This Python iter() function tutorial gives you additional knowledge in exploring Python programming. It uses examples and demos to let you understand how the Python iter function works.
Python programming is a flexible language and multiple functions that programmers explore. As the language upgrades, you also need to discover more of its functions and built-in data types.
Learn how to know the version of Python programming through How To Check Python Version.
To help deepen your knowledge in Python, this tutorial will walk through one of the language’s functions: Python iter() function with examples.
The iter() function in Python helps you in traversing values in different kinds of objects.
Iteration (iter function) is the process that converts values from iterable objects into iterator objects.
Also read or visit: Python Exit Program: Easy Ways For Beginners
What is python iter?
iter() method is used to return iterators from iterable objects such as lists, tuples, dictionaries, or sets). This means that you can convert values to iterator objects from iterable objects.
names = ("python", "for", "free") print(next(iter(names))) print(next(iter(names))) print(next(iter(names)))
python for free
iter() syntax enables the Python program free from unwanted errors. This syntax enables the program to deliver the exact output that the programmer expects.
The parameters of the iter() method consist of the following:
- object – an object in form of an iterable which will turn into an iterator object.
- sentinel – a value that represents the end of the iteration.
These iter() parameters are also known as formal arguments. The parameters deliver information between functions and procedures.
iter() return value
The iter() function returns the iterator value from the collection of iterable objects, whether in form of a list, strings, tuples, etc.
The argument to the iter() function can be either an iterable or a sequence. In general, the object argument can be any object that supports an iteration or sequence protocol.
This is how the iter() method works:
Python iter() Example Program
The for loop is the typical approach for traversing a collection (objects).
letters = ['a', 'b', 'c', 'd', 'e'] for a in letters: print(a)
a b c d e
for loop in this illustration iterates through a list of objects (letters) and outputs each component one by one. The
iter() method is used implicitly when traversing an iterable object inside a
letters = ['a', 'b', 'c', 'd', 'e'] print(next(iter(letters))) print(next(iter(letters))) print(next(iter(letters))) print(next(iter(letters))) print(next(iter(letters)))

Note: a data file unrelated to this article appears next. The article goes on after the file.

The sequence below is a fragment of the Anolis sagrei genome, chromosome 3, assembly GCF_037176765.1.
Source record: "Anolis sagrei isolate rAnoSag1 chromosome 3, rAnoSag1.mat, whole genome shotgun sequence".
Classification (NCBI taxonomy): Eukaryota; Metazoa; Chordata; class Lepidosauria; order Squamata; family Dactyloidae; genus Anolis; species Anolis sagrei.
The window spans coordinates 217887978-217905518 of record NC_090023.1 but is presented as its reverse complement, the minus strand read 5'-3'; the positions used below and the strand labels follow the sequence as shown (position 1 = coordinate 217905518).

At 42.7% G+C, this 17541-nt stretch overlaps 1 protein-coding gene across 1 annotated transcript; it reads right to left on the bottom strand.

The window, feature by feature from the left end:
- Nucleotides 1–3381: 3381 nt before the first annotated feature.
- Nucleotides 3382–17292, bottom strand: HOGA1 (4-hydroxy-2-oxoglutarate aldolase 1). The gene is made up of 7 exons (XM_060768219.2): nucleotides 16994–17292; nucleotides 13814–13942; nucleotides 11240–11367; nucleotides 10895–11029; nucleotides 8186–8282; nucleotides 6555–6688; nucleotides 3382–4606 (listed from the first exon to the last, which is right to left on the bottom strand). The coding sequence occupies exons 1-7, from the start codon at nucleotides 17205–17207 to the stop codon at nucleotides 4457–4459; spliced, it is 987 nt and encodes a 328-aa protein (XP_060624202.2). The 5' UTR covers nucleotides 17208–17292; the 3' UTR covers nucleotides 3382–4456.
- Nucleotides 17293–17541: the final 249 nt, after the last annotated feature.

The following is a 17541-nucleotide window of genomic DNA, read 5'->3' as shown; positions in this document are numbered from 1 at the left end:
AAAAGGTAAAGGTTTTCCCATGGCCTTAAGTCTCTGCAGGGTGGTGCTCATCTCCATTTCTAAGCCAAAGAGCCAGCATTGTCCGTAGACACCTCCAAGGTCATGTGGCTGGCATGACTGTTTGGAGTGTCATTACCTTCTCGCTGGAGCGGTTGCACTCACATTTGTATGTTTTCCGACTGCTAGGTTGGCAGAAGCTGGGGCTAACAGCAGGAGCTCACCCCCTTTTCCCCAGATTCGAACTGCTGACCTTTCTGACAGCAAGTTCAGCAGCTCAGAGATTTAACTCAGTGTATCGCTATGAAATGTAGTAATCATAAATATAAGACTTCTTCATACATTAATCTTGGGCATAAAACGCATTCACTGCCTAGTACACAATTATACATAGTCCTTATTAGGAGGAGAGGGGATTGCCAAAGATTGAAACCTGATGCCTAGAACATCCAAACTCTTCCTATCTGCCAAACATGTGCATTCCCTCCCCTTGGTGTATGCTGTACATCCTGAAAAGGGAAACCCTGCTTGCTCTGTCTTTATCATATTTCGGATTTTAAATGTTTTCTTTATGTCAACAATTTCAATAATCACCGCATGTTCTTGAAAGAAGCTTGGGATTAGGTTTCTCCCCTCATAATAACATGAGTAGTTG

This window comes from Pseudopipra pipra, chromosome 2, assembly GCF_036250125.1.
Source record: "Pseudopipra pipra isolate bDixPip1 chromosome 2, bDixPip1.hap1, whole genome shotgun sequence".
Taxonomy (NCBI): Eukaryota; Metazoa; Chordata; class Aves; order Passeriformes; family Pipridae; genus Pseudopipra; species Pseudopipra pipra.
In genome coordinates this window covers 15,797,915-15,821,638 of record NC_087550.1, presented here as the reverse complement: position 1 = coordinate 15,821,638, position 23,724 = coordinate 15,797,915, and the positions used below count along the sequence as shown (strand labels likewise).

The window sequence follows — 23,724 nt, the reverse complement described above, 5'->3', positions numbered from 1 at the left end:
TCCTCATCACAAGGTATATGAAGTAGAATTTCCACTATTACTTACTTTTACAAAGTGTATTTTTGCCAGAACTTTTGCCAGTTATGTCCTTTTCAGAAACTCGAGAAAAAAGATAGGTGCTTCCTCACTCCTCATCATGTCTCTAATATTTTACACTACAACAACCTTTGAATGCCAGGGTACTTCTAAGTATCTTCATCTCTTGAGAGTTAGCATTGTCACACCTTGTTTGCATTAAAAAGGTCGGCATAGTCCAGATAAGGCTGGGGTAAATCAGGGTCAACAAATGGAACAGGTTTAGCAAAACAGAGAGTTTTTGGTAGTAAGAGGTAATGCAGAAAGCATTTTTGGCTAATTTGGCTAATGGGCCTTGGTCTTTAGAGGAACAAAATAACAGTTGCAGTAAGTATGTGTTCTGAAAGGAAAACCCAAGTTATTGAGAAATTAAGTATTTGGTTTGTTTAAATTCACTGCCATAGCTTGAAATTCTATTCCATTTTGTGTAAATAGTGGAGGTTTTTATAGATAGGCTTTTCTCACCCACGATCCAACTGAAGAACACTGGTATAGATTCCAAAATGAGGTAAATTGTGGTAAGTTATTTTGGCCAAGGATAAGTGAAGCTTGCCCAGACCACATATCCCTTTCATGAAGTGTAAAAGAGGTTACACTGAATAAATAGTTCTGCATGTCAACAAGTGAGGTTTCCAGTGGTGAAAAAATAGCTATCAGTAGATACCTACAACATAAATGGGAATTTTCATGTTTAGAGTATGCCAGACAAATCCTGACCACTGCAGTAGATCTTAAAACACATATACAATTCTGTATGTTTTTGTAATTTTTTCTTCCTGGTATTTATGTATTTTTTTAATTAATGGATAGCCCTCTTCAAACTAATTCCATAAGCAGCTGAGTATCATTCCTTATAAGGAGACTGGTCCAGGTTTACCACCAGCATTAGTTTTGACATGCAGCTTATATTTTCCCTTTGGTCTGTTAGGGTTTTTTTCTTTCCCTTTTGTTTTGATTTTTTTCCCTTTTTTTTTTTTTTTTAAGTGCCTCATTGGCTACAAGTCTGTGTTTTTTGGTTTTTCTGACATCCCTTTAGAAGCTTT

a b c d e
As a result of the fact that we specified a list collection object in the previous example, the iter() function returns the iterator object. We are able to obtain each individual element of the collection by utilizing the next() method that is contained within an iterator object.
iter() for Custom Objects Example Program
Python has a built-in function called iter() that makes it easier to turn custom objects into iterators.
An iterator for the specified object is what the iter() function brings back (an array, set, tuple, or custom objects).
It creates an object whose components, when accessed via the next() function, can be viewed and modified one at a time. When working with loops, this is helpful information to have.
names = ["Python", "For", "Free"] iter = iter(names) try: print(iter.__next__()) print(iter.__next__()) print(iter.__next__()) except: print("\n'StopIterationError': Iteration Done.")
Python For Free 'StopIterationError': Iteration Done.
The __iter__() function generates an iterator object that traverses each component of the object. This traversing is known as an argument. The __next__() function returns the next element in the sequence.
When working with callable objects and sentinel values, the iteration process continues until the value is found or the maximum number of elements has been exhausted. In every event, the unaltered version of the object is preserved.
iter() with sentinel parameter example program
The sentinel parameter is what lets you know when the sequence has reached its conclusion. Having said that, the class needs to be callable, which will cause the __next__() method to invoke internally.
class DataStore: def __init__(self, data): self.index = -1 self.data = data def __iter__(self): return self def __next__(self): if (self.index == len(self.data) - 1): raise StopIteration self.index += 1 return self.data[self.index] _call_ = _next_ ds = DataStore([1, 2, 3]) itr = iter(ds, 3) # sentinel is 3, so it will stop when encounter 3 for i in itr: print(i)
By including the line __call__ = __next__ in the DataStore class that is about to be updated, it will be possible to show the use of the sentinel parameter.
What is the difference between iterator and for loop?
An iterator can be safe over many threads, while a for loop cannot because it directly accesses elements.
for loop is executed, the
for statement executes the object’s
iter() method. If this call works, the iterator object will give back an iterator object with the
__next__() method, which lets you access the object’s elements in order.
Why is iterator better than for loop?
When used on collections without random access, the iterator method is much better than the for loop approach.
For some reason, the for-each loop, for loop, and iterator all perform similarly in collections that support random access.
In summary, this tutorial provides the necessary information to understand how the Python iter() function works.
By understanding the iter() function, programmers can now apply it to traverse their Python codes. This will enable to cross object values among different kinds of objects.
Additionally, knowing another function of Python programming bring you more skills and understanding.